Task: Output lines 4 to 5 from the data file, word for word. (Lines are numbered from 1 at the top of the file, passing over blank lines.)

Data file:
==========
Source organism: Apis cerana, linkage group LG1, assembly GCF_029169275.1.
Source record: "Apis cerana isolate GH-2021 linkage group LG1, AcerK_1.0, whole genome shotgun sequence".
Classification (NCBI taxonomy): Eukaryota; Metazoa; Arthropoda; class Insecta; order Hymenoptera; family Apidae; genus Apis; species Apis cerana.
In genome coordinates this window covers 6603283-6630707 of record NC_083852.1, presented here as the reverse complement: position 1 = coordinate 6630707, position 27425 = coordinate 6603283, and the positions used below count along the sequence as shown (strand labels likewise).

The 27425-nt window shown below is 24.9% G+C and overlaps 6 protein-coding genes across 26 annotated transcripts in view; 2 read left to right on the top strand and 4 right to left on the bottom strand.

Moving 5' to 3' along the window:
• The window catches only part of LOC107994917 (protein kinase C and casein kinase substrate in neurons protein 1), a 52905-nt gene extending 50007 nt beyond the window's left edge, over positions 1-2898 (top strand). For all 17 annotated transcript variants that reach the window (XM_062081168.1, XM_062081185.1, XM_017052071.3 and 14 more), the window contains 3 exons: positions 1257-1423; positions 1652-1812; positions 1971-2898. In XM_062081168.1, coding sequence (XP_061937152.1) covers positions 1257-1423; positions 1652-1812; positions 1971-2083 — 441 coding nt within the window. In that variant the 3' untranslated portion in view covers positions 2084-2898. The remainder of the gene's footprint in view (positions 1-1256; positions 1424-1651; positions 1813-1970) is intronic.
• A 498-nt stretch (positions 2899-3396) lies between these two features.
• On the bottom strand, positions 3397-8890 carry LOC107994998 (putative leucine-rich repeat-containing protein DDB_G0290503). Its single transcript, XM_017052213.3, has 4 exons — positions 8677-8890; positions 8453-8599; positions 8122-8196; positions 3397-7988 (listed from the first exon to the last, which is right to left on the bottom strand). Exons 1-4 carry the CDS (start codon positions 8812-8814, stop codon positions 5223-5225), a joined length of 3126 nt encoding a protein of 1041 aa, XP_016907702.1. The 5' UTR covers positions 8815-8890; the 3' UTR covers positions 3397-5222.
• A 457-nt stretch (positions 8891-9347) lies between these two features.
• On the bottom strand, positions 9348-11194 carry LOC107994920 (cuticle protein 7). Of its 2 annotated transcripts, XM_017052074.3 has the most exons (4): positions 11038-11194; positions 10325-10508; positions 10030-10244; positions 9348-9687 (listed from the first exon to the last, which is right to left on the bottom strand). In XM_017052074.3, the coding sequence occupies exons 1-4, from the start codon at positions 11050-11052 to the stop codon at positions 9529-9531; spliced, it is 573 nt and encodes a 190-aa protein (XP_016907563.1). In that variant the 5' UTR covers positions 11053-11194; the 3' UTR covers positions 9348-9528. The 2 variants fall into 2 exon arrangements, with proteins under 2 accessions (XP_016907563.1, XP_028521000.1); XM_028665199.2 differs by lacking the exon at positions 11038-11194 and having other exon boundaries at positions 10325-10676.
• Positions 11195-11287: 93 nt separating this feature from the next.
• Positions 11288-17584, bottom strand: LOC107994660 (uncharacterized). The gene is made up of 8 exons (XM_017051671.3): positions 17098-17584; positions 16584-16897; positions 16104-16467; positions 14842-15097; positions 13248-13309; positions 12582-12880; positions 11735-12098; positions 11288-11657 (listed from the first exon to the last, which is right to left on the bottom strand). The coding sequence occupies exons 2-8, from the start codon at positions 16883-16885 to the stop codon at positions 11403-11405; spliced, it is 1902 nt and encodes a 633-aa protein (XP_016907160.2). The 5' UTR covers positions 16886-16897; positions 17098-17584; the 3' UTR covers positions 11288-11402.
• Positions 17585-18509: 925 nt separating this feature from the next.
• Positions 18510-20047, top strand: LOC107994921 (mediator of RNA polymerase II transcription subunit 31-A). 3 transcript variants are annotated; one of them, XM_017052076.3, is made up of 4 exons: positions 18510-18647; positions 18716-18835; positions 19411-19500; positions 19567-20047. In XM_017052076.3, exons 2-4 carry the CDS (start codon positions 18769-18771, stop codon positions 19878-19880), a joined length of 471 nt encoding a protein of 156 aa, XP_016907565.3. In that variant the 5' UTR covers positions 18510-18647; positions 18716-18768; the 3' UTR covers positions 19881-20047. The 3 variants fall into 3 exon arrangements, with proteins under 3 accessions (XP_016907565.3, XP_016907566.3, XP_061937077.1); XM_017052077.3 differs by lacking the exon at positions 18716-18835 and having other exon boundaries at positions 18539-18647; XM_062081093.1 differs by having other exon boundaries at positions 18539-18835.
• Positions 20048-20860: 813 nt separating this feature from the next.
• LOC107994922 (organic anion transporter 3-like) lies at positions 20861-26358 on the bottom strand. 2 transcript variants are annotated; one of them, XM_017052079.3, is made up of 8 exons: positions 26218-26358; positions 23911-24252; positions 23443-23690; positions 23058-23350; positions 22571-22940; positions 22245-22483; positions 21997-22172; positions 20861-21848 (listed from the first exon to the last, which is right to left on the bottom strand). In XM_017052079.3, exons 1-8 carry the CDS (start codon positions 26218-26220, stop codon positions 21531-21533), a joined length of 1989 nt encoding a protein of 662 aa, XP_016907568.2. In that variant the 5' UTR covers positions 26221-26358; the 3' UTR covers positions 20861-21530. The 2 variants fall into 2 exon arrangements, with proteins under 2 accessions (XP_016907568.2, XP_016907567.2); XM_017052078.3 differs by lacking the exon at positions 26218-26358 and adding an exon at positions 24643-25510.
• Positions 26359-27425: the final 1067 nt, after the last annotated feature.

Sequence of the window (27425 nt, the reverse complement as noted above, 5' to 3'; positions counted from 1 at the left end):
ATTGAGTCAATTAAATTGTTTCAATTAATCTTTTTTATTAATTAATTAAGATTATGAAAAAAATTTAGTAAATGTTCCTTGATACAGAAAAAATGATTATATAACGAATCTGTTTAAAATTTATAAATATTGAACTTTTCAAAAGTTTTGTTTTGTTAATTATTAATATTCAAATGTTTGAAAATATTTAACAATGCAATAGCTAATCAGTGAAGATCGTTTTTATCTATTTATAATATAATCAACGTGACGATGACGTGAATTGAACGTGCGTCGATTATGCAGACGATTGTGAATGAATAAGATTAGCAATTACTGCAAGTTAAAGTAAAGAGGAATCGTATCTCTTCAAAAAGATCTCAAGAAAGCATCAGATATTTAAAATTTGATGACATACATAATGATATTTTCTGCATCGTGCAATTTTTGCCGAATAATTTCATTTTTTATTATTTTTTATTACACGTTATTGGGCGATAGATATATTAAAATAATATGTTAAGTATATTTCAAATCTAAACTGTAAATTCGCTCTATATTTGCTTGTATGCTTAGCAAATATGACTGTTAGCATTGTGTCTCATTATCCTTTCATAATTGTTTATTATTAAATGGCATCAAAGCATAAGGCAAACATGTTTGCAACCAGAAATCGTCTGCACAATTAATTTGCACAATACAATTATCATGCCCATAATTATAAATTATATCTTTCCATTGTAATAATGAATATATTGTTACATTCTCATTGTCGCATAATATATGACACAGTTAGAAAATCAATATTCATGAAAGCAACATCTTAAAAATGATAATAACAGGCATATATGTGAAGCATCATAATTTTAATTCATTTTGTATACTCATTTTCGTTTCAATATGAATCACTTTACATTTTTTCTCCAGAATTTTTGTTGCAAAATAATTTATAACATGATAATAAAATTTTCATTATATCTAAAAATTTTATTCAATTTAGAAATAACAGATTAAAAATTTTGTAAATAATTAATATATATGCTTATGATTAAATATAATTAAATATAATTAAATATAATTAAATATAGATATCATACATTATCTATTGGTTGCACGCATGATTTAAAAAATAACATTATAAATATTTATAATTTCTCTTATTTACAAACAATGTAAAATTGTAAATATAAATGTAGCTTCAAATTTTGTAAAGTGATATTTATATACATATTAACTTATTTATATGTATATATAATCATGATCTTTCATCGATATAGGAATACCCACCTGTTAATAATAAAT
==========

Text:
In genome coordinates this window covers 6603283-6630707 of record NC_083852.1, presented here as the reverse complement: position 1 = coordinate 6630707, position 27425 = coordinate 6603283, and the positions used below count along the sequence as shown (strand labels likewise).

The 27425-nt window shown below is 24.9% G+C and overlaps 6 protein-coding genes across 26 annotated transcripts in view; 2 read left to right on the top strand and 4 right to left on the bottom strand.